PRESERVING YOUR INDIE FILMS AT THE PROVINCIAL ARCHIVES

Information Seminar - FREE!
Date: 
Saturday, October 28, 2017 -
11:00am to 4:00pm
Fee: 
Film Co-op Members: 
$0.00
Non-Members: 
$0.00
Class Limit: 
20
Instructor: 
Joanna Aiton Kerr
Location: 
Provincial Archives of New Brunswick Exhibit Room
23 Dineen Drive
Fredericton , NB
Canada
New Brunswick
Workshop Description: 

Once a film has completed its festival run and been streamed on YouTube, filmmakers are often unsure what to do with the film to ensure its long term preservation. Due to the unstable nature of digital records and the ever changing landscape of technology, if filmmakers are not proactive in preservation valuable information may be lost. The Provincial Archives of New Brunswick is mandated “to discover, collect and preserve records having any bearing upon the history of New Brunswick” (Archives Act) and is currently working with the NBFC to ensure the history independent film community is preserved and made available for researchers for years to come.

At this session, you will learn about how the Archives works, how you can donate materials, what sort of materials you can donate, and how you can receive a tax receipt for your donations. Also learn about copyright laws, your right to privacy, retaining ownership of your film after making a donation, and ask any questions you may have on the process. You will also be given a short tour of the Archives including the Audio/Visual Lab, the Conservation Lab, and the Repository where the records are stored.

We will also be screening some Film Co-op short films currently stored in the PANB vault including The Vacationers, The Man Who Skied Citadel Hill, and Smoke.

Instructor's Biography:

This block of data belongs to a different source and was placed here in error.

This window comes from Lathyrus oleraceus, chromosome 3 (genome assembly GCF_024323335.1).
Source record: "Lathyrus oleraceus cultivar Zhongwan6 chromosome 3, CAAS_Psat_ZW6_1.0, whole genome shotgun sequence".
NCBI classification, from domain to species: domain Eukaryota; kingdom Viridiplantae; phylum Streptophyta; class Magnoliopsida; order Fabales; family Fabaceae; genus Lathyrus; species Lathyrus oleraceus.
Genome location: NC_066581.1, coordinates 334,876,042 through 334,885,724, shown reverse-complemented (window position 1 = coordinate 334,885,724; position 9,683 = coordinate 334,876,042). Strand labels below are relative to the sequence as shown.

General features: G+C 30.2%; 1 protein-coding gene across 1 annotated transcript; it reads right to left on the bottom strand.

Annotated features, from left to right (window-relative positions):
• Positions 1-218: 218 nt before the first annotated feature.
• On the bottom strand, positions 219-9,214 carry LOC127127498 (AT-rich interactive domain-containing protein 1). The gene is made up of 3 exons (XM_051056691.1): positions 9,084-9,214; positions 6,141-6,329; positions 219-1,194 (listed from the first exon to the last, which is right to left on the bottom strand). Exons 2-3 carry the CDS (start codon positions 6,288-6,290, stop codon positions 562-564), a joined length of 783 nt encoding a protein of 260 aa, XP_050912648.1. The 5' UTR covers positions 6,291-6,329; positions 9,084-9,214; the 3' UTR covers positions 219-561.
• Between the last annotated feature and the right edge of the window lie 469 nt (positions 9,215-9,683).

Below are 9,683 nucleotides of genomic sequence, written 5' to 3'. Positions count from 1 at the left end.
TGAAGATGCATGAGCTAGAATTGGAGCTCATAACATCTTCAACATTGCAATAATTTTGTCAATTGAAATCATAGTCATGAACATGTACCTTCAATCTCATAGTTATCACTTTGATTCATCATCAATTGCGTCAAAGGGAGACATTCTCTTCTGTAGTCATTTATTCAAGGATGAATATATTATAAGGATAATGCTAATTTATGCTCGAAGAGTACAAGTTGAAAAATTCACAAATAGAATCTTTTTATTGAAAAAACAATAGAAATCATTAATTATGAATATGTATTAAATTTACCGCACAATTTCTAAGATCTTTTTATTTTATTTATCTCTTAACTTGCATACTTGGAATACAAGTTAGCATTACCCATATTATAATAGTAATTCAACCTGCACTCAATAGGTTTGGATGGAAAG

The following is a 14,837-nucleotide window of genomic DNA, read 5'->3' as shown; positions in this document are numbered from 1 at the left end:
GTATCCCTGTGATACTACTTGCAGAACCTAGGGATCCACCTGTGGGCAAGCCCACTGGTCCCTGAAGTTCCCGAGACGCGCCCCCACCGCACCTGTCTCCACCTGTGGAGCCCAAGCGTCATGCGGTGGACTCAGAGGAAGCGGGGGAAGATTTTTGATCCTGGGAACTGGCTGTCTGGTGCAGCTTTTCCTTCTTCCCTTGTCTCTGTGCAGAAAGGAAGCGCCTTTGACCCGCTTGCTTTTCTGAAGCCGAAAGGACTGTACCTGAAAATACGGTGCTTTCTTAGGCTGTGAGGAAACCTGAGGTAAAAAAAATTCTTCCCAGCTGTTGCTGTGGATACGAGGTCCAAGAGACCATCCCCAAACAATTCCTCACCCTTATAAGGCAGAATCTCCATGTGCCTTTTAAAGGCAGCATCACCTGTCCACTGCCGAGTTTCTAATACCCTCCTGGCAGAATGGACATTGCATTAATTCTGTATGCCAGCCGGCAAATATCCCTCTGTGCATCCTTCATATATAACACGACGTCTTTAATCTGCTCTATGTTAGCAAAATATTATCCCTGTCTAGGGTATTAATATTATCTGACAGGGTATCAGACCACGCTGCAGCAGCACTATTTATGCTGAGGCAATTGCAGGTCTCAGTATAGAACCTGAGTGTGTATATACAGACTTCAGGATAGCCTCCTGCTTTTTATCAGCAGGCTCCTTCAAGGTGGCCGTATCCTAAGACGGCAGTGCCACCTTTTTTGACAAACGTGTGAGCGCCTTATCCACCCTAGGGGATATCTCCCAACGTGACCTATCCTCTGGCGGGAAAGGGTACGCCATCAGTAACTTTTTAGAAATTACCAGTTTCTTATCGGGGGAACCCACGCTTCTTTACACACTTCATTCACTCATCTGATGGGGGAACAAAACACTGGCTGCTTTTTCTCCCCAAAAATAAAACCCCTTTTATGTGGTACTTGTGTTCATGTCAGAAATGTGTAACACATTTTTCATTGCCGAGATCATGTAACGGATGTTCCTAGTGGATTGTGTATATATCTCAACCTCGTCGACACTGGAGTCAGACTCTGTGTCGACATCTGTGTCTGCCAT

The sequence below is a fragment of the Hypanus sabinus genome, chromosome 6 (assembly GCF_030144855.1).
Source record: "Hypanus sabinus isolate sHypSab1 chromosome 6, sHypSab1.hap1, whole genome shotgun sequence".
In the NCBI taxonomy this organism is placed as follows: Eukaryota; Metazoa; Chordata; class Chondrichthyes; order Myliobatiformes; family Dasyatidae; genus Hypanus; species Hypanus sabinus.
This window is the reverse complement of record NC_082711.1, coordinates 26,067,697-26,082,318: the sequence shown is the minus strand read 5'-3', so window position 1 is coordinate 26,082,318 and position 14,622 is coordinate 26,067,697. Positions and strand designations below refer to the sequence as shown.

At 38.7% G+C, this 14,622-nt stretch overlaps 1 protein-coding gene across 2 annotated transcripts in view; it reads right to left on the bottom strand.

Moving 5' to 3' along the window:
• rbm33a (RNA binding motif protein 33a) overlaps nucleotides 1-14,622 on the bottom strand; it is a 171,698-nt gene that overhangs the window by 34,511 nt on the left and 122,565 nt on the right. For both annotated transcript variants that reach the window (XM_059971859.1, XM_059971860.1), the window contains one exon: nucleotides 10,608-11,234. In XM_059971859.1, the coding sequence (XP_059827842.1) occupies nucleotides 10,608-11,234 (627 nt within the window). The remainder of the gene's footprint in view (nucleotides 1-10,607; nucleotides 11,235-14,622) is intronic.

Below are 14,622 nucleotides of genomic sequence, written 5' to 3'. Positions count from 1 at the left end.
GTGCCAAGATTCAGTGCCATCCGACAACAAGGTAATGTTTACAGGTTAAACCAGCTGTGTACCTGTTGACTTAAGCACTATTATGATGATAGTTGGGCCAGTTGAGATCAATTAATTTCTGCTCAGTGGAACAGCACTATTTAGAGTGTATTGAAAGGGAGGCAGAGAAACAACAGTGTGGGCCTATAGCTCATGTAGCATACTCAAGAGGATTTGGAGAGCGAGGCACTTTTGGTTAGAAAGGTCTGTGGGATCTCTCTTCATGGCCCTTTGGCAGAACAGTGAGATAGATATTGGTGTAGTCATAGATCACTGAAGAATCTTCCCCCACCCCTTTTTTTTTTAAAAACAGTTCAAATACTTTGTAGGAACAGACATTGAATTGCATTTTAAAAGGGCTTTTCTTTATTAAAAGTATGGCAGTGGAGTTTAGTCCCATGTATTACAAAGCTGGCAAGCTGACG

Joanna Aiton Kerr is the Manager of Services and Private Sector Records at the Provincial Archives of New Brunswick. A graduate of the Masters of Archival Studies program at the University of British Columbia, Joanna has held various positions in the archives field, including Congregational Archivist for the Sisters of Charity of Saint Vincent de Paul in Halifax, and University Records Manager for the University of New Brunswick. She is the past-president of the Council of Archives New Brunswick. Joanna lives in Fredericton with her husband, two daughters, two dogs and a cat. Established in 1967, the Provincial Archives of New Brunswick collects and preserves the documents of the people, institutions and government of the province. Most of the holdings are for the period from 1784, when New Brunswick was made a separate province of British North America. However, some materials relating to the earlier exploration, Acadian and pre-Loyalist periods have also been acquired. Under provincial legislation the Archives has responsibility to assemble, and to make available for research, records bearing upon the history of New Brunswick. The Records Management Program ensures the regular transfer and archival retention of all non-current government records that have permanent legal and historical value. The records of individuals, churches, businesses and associations are acquired through donation of original material, and loans for copying. The documents in the Archives are provincial treasures. Many are fundamental in protecting the rights and interests of the people, or are essential for understanding and preserving our heritage and culture. Materials which are not in archives, particularly those in danger of being lost or destroyed, should be brought to the attention of the Archives staff.